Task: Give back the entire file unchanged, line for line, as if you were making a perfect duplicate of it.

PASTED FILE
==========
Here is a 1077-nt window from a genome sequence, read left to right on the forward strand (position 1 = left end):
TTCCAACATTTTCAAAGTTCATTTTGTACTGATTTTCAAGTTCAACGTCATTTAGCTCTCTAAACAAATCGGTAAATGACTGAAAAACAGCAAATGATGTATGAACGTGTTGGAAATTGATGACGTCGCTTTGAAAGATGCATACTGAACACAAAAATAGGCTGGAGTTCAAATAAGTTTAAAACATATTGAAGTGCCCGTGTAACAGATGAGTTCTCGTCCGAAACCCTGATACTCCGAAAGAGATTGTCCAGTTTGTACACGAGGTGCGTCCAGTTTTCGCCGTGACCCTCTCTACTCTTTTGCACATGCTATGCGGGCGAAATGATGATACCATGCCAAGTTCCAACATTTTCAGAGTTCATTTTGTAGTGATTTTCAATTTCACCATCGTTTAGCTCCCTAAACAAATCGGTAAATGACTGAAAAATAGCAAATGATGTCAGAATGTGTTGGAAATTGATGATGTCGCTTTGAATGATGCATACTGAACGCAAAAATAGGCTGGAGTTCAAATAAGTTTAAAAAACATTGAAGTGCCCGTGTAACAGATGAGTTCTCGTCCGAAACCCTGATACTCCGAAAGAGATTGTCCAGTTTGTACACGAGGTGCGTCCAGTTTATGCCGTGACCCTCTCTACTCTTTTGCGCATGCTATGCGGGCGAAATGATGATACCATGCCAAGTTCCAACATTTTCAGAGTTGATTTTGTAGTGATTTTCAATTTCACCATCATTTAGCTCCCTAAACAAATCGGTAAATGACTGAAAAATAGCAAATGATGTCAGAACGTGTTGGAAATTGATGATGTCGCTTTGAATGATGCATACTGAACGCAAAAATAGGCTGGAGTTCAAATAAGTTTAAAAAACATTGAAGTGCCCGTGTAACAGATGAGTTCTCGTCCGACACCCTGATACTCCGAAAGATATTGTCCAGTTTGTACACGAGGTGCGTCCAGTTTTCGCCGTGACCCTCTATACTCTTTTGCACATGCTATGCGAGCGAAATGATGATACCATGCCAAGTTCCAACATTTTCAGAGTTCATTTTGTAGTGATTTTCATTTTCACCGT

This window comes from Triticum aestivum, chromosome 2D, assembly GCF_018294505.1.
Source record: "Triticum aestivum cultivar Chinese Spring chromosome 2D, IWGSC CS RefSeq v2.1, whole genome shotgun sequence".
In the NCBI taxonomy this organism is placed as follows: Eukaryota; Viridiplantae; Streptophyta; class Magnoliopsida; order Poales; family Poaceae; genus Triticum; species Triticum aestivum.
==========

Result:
Here is a 1077-nt window from a genome sequence, read left to right on the forward strand (position 1 = left end):
TTCCAACATTTTCAAAGTTCATTTTGTACTGATTTTCAAGTTCAACGTCATTTAGCTCTCTAAACAAATCGGTAAATGACTGAAAAACAGCAAATGATGTATGAACGTGTTGGAAATTGATGACGTCGCTTTGAAAGATGCATACTGAACACAAAAATAGGCTGGAGTTCAAATAAGTTTAAAACATATTGAAGTGCCCGTGTAACAGATGAGTTCTCGTCCGAAACCCTGATACTCCGAAAGAGATTGTCCAGTTTGTACACGAGGTGCGTCCAGTTTTCGCCGTGACCCTCTCTACTCTTTTGCACATGCTATGCGGGCGAAATGATGATACCATGCCAAGTTCCAACATTTTCAGAGTTCATTTTGTAGTGATTTTCAATTTCACCATCGTTTAGCTCCCTAAACAAATCGGTAAATGACTGAAAAATAGCAAATGATGTCAGAATGTGTTGGAAATTGATGATGTCGCTTTGAATGATGCATACTGAACGCAAAAATAGGCTGGAGTTCAAATAAGTTTAAAAAACATTGAAGTGCCCGTGTAACAGATGAGTTCTCGTCCGAAACCCTGATACTCCGAAAGAGATTGTCCAGTTTGTACACGAGGTGCGTCCAGTTTATGCCGTGACCCTCTCTACTCTTTTGCGCATGCTATGCGGGCGAAATGATGATACCATGCCAAGTTCCAACATTTTCAGAGTTGATTTTGTAGTGATTTTCAATTTCACCATCATTTAGCTCCCTAAACAAATCGGTAAATGACTGAAAAATAGCAAATGATGTCAGAACGTGTTGGAAATTGATGATGTCGCTTTGAATGATGCATACTGAACGCAAAAATAGGCTGGAGTTCAAATAAGTTTAAAAAACATTGAAGTGCCCGTGTAACAGATGAGTTCTCGTCCGACACCCTGATACTCCGAAAGATATTGTCCAGTTTGTACACGAGGTGCGTCCAGTTTTCGCCGTGACCCTCTATACTCTTTTGCACATGCTATGCGAGCGAAATGATGATACCATGCCAAGTTCCAACATTTTCAGAGTTCATTTTGTAGTGATTTTCATTTTCACCGT

This window comes from Triticum aestivum, chromosome 2D, assembly GCF_018294505.1.
Source record: "Triticum aestivum cultivar Chinese Spring chromosome 2D, IWGSC CS RefSeq v2.1, whole genome shotgun sequence".
In the NCBI taxonomy this organism is placed as follows: Eukaryota; Viridiplantae; Streptophyta; class Magnoliopsida; order Poales; family Poaceae; genus Triticum; species Triticum aestivum.